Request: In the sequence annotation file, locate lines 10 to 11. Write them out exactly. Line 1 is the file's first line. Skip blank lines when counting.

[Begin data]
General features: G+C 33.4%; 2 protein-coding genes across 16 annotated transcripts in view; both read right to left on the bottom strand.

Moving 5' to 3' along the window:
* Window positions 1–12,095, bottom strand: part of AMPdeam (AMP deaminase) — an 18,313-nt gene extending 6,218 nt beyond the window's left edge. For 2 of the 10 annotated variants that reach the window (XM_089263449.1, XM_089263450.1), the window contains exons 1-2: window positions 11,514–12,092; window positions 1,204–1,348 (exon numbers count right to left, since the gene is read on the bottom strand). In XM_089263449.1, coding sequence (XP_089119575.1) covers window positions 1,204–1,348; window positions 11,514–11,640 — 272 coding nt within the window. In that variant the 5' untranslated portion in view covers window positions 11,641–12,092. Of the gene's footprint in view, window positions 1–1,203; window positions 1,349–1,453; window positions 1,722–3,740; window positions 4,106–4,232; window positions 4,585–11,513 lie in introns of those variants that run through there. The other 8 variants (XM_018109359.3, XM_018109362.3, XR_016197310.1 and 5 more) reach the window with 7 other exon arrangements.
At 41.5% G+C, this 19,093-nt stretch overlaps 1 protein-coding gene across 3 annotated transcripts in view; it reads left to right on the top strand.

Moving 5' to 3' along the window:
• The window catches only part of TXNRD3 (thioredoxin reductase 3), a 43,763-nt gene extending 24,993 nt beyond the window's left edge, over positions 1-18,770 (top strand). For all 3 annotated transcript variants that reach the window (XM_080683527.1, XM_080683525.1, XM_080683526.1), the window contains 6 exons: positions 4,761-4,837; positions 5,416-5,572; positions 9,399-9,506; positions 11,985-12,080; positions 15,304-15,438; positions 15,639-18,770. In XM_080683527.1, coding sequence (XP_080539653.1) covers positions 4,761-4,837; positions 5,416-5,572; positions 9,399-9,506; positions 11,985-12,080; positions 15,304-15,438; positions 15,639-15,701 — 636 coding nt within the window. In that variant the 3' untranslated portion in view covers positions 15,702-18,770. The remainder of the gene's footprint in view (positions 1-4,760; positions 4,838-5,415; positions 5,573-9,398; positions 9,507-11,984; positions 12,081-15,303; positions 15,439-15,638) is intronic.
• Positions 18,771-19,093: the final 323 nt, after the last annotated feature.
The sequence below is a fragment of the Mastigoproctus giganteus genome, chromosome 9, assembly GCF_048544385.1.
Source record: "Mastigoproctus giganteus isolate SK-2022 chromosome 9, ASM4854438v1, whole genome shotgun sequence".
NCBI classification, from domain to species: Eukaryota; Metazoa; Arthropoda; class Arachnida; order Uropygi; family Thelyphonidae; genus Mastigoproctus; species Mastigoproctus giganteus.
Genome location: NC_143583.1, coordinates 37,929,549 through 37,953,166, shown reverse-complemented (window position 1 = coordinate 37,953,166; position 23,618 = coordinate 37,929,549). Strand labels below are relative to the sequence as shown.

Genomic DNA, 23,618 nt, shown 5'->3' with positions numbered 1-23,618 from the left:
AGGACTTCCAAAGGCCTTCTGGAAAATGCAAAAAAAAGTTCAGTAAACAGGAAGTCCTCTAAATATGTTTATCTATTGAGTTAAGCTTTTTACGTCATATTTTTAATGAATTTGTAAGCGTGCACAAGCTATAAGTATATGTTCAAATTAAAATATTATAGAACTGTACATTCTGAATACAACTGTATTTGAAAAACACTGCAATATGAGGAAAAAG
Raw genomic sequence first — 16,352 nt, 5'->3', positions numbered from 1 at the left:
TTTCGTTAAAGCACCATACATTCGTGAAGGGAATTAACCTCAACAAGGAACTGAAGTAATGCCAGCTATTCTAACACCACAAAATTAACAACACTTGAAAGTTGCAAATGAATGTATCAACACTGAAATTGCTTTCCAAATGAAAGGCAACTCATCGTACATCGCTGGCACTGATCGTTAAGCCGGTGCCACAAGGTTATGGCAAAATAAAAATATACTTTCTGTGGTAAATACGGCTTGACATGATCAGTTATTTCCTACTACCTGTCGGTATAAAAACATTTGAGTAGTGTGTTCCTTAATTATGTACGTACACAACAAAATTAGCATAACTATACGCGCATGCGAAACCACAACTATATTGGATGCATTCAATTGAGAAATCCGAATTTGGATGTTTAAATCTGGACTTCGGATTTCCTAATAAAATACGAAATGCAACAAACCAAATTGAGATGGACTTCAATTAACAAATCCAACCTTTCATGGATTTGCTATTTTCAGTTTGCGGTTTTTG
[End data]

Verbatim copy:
NCBI classification, from domain to species: Eukaryota; Metazoa; Arthropoda; class Arachnida; order Uropygi; family Thelyphonidae; genus Mastigoproctus; species Mastigoproctus giganteus.
Genome location: NC_143583.1, coordinates 37,929,549 through 37,953,166, shown reverse-complemented (window position 1 = coordinate 37,953,166; position 23,618 = coordinate 37,929,549). Strand labels below are relative to the sequence as shown.